Wednesday, October 5, 2016

Hurricane Nicole (2016)

Storm Active: October 4-18

During late September, a tropical wave was traversing the central Atlantic. Strong upper-level winds made it difficult for the system to organize, but by October 1, a low pressure center developed and the disturbance was producing strong winds. It moved northwest over the following few days and slowly organized as conditions became somewhat more favorable. By October 3, thunderstorm activity had become more concentrated. The next day, the system was producing winds to tropical storm force, and the circulation became better defined. Therefore, the system was designated Tropical Storm Nicole late in the morning on October 4.

It exhibited organized banding features and a well-defined circulation through the next day despite moderate shear. Meanwhile, the small system moved generally west-northwest into October 5. The cyclone continued to defy somewhat unfavorable atmospheric conditions and rapidly intensified over the following day, achieving hurricane status during the afternoon of October 6. An eye appeared on satellite imagery at the same time, and Nicole sped to an intensity of 105 mph winds and a pressure of 968 mb. The cyclone then stopped in its tracks and reversed course toward the south by October 7. Wind shear increased drastically and weakened Nicole as quickly as it had strengthened in addition to periodically exposing the center. By October 8, the system was again a fairly weak tropical storm, though vigorous convection bursts appeared intermittently throughout the day.

Nicole once again slowed to a standstill overnight and upper-level winds slowly relaxed. This allowed the system to recover some organization and initiate a slow strengthening trend. Later on October 9, Nicole finally assumed a more typical northward motion after meandering over the open Atlantic for several days. The next day, the system was again a strong tropical storm. However, the system still struggled with some dry air aloft even as it passed over very warm waters. It managed to develop a ragged eye feature during the morning of October 11, and intensification restarted. In fact, the system rapidly intensified into a hurricane that evening, and a category 2 storm by early on October 12. By this point, the cyclone was moving north-northwestward toward Bermuda. Later that day, the eye became quite large and symmetric and the system had outstanding outflow in all quadrants. These new increases in organization merited an upgrade to a major hurricane that evening and Nicole reached category 4 status briefly that night. Its peak intensity of 130 mph winds and a minimum pressure of 950 mb occurred as the system accelerated toward the north and tropical storm force winds began to engulf Bermuda.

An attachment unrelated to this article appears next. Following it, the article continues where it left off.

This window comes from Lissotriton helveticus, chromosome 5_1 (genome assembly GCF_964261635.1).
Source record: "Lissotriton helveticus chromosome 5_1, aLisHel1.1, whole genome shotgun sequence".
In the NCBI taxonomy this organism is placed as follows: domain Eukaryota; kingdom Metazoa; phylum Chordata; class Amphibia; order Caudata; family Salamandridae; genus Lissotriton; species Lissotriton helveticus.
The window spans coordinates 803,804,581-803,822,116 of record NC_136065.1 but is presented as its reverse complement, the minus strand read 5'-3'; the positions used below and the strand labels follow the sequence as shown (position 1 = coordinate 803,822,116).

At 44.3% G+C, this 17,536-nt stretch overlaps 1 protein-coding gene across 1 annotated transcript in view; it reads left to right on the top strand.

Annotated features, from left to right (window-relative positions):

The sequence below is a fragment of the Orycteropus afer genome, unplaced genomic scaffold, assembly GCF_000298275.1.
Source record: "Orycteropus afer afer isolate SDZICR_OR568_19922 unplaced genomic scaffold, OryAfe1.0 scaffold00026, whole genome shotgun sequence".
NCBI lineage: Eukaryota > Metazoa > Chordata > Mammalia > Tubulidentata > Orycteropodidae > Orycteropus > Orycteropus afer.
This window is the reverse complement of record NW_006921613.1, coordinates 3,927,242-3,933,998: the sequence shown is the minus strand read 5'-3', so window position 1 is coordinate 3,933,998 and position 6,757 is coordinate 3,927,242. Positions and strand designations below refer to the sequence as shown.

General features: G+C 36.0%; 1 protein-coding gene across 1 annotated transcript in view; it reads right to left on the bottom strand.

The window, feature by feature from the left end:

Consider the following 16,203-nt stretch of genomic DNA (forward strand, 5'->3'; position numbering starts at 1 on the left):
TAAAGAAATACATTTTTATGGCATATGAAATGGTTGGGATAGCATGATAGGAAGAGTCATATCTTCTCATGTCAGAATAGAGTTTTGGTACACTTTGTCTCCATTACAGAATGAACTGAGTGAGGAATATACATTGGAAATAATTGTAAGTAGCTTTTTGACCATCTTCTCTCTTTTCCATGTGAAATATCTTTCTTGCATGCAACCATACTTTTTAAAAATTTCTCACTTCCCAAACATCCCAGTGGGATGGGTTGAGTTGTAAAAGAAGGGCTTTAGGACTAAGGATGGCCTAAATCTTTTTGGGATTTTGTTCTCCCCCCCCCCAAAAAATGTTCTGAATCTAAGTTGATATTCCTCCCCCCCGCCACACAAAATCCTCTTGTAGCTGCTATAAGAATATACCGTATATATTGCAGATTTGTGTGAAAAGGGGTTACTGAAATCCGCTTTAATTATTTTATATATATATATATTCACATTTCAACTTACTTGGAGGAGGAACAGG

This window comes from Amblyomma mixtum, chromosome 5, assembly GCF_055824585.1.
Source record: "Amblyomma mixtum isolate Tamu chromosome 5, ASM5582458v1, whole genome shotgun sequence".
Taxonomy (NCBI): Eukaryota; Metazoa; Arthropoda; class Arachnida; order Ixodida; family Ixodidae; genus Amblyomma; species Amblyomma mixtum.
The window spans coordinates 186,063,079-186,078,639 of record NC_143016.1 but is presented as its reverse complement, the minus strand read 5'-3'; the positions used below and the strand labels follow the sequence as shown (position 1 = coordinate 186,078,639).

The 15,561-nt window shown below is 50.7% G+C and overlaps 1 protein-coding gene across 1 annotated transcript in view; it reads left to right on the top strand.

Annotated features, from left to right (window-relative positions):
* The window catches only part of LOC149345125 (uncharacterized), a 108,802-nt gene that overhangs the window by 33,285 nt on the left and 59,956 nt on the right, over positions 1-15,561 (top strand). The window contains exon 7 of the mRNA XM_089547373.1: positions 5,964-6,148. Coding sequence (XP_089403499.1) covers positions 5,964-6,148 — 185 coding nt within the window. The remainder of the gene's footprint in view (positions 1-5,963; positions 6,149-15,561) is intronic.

Just after achieving peak intensity, the cyclone experienced a huge increase in wind shear, causing significant weakening to begin early on October 13. Nicole's center passed within 10 miles of Bermuda that morning with the cyclone still at category 3 strength, bringing hurricane force sustained winds to the island. By this time, the system was turning toward the northeast and gaining forward speed. Meanwhile, shear and decreasing ocean temperatures quickly weakened Nicole back to category 1 strength. The system acquired some extratropical characteristics the next day, but rather than transitioning fully, it became a sort of hybrid cyclone: the windfield and size of the system were typical of an extratropical system, but the inner core remained that of a tropical cyclone.

Late on October 14, Nicole briefly weakened to a tropical storm, but baroclinic processes reintensified the system the next day to a very powerful north Atlantic hurricane. It also turned toward the east on October 15 and slowed in forward speed. By the next morning, it had maximum winds of 85 mph and a pressure of 958 mb and was generating large ocean swells throughout the north Atlantic. Some weakening ensued the following day, but Nicole remained a hurricane through the morning of October 17. Diminishing ocean temperatures finally caught up to the system that night, purging the remaining tropical characteristics, and Nicole became post-tropical early on October 18. The cyclone remained extremely powerful for the next few days as it interacted with a frontal low and brought unusually strong winds to the southern coast of Greenland before being absorbed.

The above image shows hurricane Nicole at peak intensity shortly before impacting Bermuda. Since Matthew and Nicole both were category 4 hurricanes in October, the 2016 season was the first in recorded history to have two storms of at least category 4 strength in this month.

Nicole's meandering track brought it southward before doubling back toward Bermuda, stalling over the far northern Atlantic, and finally having impacts as far north as Greenland as an extratropical system.

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